John Estey, a top Philly Democrat, is set to plead guilty to wire fraud charges stemming from a 2011 sting by the FBI, according to a report by Craig R. McCoy, Mark Fazlollah and Angela Couloumbis of the Inquirer.
On Friday, federal prosecutors and Estey’s lawyer announced the intended plea, sending another shockwave through state politics as the FBI’s corruption investigation continues to expand.
Estey was the Chief of Staff during former Gov. Ed Rendell’s first term (2003-2007), before moving to Ballard & Spahr to head the Philadelphia law firm’s lobbying arm.
It was during that time that Estey was snagged in an FBI sting to identify corrupt state lawmakers.
In October 2009, FBI agents posing as company executives of an “out-of-state business” hired Estey to represent them, according to the report.
A year and a half later, the agents gave Estey $20,000 to funnel to state lawmakers, which Estey said he would split between three lawmakers and a “particular leadership,” court documents show.
Instead of following through and breaking state campaign finance laws, Estey kept $13,000 for himself. Authorities did not say where the other $7,000 ended up.
The Inquirer found only one donation made by Estey after the agents gave him the bribe money – $1,000 to State Sen. Vincent Hughes in July 2011.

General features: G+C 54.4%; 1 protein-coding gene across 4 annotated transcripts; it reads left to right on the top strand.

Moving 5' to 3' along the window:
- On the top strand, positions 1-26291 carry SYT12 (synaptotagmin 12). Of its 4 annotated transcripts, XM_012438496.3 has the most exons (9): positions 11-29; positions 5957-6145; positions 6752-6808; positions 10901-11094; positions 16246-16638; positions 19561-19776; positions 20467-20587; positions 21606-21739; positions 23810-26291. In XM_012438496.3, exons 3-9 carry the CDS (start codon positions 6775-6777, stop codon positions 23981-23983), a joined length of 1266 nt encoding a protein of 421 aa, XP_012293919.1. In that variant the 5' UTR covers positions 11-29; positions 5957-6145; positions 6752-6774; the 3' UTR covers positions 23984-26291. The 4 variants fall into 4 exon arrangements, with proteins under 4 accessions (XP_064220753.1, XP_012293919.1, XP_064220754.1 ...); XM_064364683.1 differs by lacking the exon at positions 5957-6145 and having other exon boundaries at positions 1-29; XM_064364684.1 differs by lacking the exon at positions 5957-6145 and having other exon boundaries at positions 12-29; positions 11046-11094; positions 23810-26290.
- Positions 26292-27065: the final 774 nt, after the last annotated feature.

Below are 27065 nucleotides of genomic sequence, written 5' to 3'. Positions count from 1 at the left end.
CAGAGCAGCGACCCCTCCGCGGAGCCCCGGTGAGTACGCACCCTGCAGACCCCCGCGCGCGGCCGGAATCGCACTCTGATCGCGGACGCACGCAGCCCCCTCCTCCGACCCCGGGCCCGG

In late 2011 – when his cooperation with the FBI presumably began – Estey was hired by the Hershey Trust Company to serve as general counsel while the trust was being investigated by the PA Attorney General.
Estey held executive-level positions with the trust, including a stint as interim president of the Milton Hershey School, until being fired after the court documents were made public on Friday.
Estey – who also served as chairman of the Delaware River Port Authority, the Philadelphia Regional Port Authority and the Independence Visitor Center – started a political action committee that brought in $125K in just four days, though it is unclear whether this was in cooperation with federal agents, according to the report.
The Enterprise Fund only backed one candidate and it came a day too late. On May 21, 2014, the PAC contributed all $125K to former Treasurer Rob McCord’s run for Governor, a day after Tom Wolf won the Democratic gubernatorial primary.
Last week, it was revealed that McCord wore a wire for the FBI for several weeks, before resigning and ultimately pleading guilty to federal charges in February 2015.
Elsewhere in the FBI’s play-to-play investigation, Allentown Mayor Ed Pawlowski’s days in elected office must surely be numbered after his former campaign manager Mike Fleck pleaded guilty to one count of conspiracy to commit extortion and bribery and one count of tax evasion.
Pawlowski is at the center of an investigation into his city’s contracting practices, while the FBI are also investigating one of Fleck’s other clients, former Reading Mayor Vaughn Spencer.
Pawlowski and Spencer have yet to be identified as targets of the investigation or charged by authorities.